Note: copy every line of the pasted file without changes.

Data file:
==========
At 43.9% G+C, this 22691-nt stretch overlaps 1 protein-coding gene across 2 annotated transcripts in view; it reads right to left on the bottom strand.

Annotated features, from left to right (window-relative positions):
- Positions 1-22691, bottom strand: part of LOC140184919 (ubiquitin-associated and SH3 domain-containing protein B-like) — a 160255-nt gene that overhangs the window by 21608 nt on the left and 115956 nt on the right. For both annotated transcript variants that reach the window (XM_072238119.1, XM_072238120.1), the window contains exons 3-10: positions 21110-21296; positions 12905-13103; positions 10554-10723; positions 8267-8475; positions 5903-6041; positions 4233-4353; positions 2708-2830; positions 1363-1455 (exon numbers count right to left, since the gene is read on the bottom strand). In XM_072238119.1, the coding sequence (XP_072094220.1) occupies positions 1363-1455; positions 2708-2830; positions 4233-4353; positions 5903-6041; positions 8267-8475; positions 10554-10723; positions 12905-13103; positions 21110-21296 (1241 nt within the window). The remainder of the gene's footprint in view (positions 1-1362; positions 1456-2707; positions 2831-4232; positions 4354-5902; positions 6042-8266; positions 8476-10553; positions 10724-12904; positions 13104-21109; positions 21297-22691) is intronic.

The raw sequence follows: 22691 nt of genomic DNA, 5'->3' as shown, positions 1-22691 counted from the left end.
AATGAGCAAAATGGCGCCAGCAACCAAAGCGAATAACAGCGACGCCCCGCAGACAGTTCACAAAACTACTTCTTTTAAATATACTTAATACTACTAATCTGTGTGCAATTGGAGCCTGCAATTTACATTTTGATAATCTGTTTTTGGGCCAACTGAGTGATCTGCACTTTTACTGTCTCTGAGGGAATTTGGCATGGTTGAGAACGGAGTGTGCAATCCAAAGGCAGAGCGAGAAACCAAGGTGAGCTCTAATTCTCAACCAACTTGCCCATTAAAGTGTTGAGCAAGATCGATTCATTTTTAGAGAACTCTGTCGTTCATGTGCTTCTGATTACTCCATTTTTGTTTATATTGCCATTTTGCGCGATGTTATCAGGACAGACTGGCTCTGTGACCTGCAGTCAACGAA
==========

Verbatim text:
At 43.9% G+C, this 22691-nt stretch overlaps 1 protein-coding gene across 2 annotated transcripts in view; it reads right to left on the bottom strand.

Annotated features, from left to right (window-relative positions):
- Positions 1-22691, bottom strand: part of LOC140184919 (ubiquitin-associated and SH3 domain-containing protein B-like) — a 160255-nt gene that overhangs the window by 21608 nt on the left and 115956 nt on the right. For both annotated transcript variants that reach the window (XM_072238119.1, XM_072238120.1), the window contains exons 3-10: positions 21110-21296; positions 12905-13103; positions 10554-10723; positions 8267-8475; positions 5903-6041; positions 4233-4353; positions 2708-2830; positions 1363-1455 (exon numbers count right to left, since the gene is read on the bottom strand). In XM_072238119.1, the coding sequence (XP_072094220.1) occupies positions 1363-1455; positions 2708-2830; positions 4233-4353; positions 5903-6041; positions 8267-8475; positions 10554-10723; positions 12905-13103; positions 21110-21296 (1241 nt within the window). The remainder of the gene's footprint in view (positions 1-1362; positions 1456-2707; positions 2831-4232; positions 4354-5902; positions 6042-8266; positions 8476-10553; positions 10724-12904; positions 13104-21109; positions 21297-22691) is intronic.

The raw sequence follows: 22691 nt of genomic DNA, 5'->3' as shown, positions 1-22691 counted from the left end.
AATGAGCAAAATGGCGCCAGCAACCAAAGCGAATAACAGCGACGCCCCGCAGACAGTTCACAAAACTACTTCTTTTAAATATACTTAATACTACTAATCTGTGTGCAATTGGAGCCTGCAATTTACATTTTGATAATCTGTTTTTGGGCCAACTGAGTGATCTGCACTTTTACTGTCTCTGAGGGAATTTGGCATGGTTGAGAACGGAGTGTGCAATCCAAAGGCAGAGCGAGAAACCAAGGTGAGCTCTAATTCTCAACCAACTTGCCCATTAAAGTGTTGAGCAAGATCGATTCATTTTTAGAGAACTCTGTCGTTCATGTGCTTCTGATTACTCCATTTTTGTTTATATTGCCATTTTGCGCGATGTTATCAGGACAGACTGGCTCTGTGACCTGCAGTCAACGAA